Friday, December 12, 2008

Infantalism and the Congolese Condition

Nothing is worse than being a whitey project manager and worrying about money. Your staff doesn’t ever think about money, except when they want some, but you are are always expected to have some.

Lots of it. Of course you have food to spare, and money, and cigarettes and gas! Everyone asks. And when you say “No,” the inevitable reply is “Why?”

Why indeed? I recall my time in Goma as being especially cheap -- I think I lived for 3 months on $700. But I wasn’t paying salaries with the same money I used to live on, and I had no gas costs (which seem to be particularly expensive).

What seems amazing is that we can employ 8 people and pay their salaries, feed them AND five chimps daily for $800 a month.

So why do other things seem to cost so much money?

Aside from money, the frustrating aspect is that I’m not only looked to for management, but like a father/mother. Because I pay their salaries I must also want to care for them completely and for all of their children.

Things that would be unheard of in the US are completely expected here. When Olivier and Seba moved house, I had to pay for wash basins and lamps for them. When their flashlights die, we’re expected to buy new ones.

There is no insurance, but when an employee is sick, we are expected to pay for their medicine and hospital bills.

Frustratingly though, today, Papy, our former security guard at the sanctuary and newest chimpanzee guardian came by to tell me that his son was gravely ill. I asked him to talk to Polycarpe (mostly because he doesn’t speak a lick of French).

He was hoping/expecting that we would pay his son’s hospital bills. And this is, of course, his second day in his new position. Oh, and on his way around to the back of the house, he said, bluntly, “Adamu! Cigarette!”

No “please” -- no “s’il vous plait” and to me it just embodies this generalized HandOut culture here. Of course it isn’t a blanket statement applying to all Congolese, but for the most part, the Belgians left here a sense of infantalism that seems to still be pervasive today, 50 years after the Belgians left.

I told Papy that he did indeed earn a good salary, and that if I pay for every thing that comes up in his life, what in the world is his salary for?

(I should mention to that, in addition to a salary, each employee receives money for food daily, so salary isn’t going to food.)

I’d eliminated the advance policy previously in place here, mostly because I can’t imagine another scenario where people get money for work they haven’t yet done. Even so, the first pay period I instituted I was asked for an advance by a certain employee, pleading the need to “send money to his family.” Of course, the next day when salaries were doled out, he went out and bought new pants and new shoes.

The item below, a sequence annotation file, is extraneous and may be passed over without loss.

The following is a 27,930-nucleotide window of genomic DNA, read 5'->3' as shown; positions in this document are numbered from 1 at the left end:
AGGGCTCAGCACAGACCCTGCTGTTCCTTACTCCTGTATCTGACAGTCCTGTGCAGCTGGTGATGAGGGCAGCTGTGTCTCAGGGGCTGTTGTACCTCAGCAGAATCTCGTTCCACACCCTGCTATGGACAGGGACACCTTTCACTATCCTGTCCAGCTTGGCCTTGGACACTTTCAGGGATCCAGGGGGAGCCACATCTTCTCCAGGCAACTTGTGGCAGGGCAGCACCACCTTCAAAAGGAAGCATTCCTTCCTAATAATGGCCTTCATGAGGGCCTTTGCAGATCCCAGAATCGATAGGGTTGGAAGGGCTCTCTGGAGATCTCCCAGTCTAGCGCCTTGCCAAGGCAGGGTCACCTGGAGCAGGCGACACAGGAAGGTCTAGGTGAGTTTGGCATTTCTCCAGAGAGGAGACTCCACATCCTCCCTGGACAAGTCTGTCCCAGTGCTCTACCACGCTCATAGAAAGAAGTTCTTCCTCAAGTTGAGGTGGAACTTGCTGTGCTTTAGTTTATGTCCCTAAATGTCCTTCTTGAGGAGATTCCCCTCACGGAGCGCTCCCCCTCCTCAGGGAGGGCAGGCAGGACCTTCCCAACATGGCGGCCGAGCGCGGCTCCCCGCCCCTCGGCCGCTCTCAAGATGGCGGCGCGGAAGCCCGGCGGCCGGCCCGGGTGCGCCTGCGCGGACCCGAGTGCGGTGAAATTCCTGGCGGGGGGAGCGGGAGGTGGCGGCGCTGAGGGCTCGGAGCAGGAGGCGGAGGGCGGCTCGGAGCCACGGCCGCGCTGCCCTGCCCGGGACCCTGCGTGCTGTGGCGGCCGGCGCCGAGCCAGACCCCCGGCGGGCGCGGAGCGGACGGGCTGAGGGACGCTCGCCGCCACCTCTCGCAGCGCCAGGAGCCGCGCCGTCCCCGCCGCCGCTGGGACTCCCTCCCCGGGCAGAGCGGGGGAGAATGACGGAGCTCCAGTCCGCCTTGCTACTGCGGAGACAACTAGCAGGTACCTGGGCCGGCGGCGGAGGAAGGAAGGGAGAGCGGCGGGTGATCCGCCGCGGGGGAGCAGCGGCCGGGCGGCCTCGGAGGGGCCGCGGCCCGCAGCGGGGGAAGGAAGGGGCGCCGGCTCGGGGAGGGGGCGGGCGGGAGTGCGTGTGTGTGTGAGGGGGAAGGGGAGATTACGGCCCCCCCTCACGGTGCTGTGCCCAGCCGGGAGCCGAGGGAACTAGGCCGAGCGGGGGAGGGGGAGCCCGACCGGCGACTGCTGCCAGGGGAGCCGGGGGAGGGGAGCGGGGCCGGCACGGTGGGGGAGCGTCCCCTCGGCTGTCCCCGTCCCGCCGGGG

Anyway, I digress. I told Papy he could have an advance to help his son, and that I was very sorry, and he gave me this very sour look. I will mention too, that in the time it took me to get money changed from dollars to francs, he just sat in our house, not visiting his son in the hospital or going back to work, but just hanging out.

He got his advance, but he gave me this incredibly sour look that I wasn’t just vomiting money up for whatever cause he desired. Even worse, one of our other employees started giving me a bad attitude, shooting me accusing looks.

Yet I maintain that I am in the right -- and what’s worse, my normal stance in situations like this is to try and not take things to heart and too seriously, and to try and smile and relax and just do what I can. Even if I paid Papy’s son’s doctor a million dollars, it wouldn’t make his son any less sick.

While trying to relax in the yard though and let Detective Munch run around in the grass and chase the chickens, though, I felt judged for smiling and relaxing. Why was I not serious!? It’s a problem I’ve felt here before, and I feel this pressure to be serious and dire all the time might just kill me! (or make me prematurely white-haired).

I think it should be telling enough that in Lingala, there seems to be no word for “funny.” There are SO many scenarios here that are just laughably ridiculous, and there is a word for “sadness”, and a word for “hardship”, but no word for “funny”!!?!

All one needs to see is Adam, stopping through the yard in flip flops, hollering at the goats and chasing them out of garden where they are eating all of our herbs and poondoo, and one would know right away that there needs to be a word for funny.

They did plague me for a good part of today, the parts of me that needed a mental health break and the parts of me that wanted to be reverent in times of “crisis” before I realized that, in the last nearly 3 months here, there seems to be a constant state of Potential-Crisis-Possible-Frenzy and that, were I to pull a hair out every time things got a little crazy here, I’d be bald already!

I worked really hard this week -- in fact, many fewer blog entries since I used all of my computer battery power to work on my literature review and my modified permissions for my research -- and I deserved a little respite, dammit!

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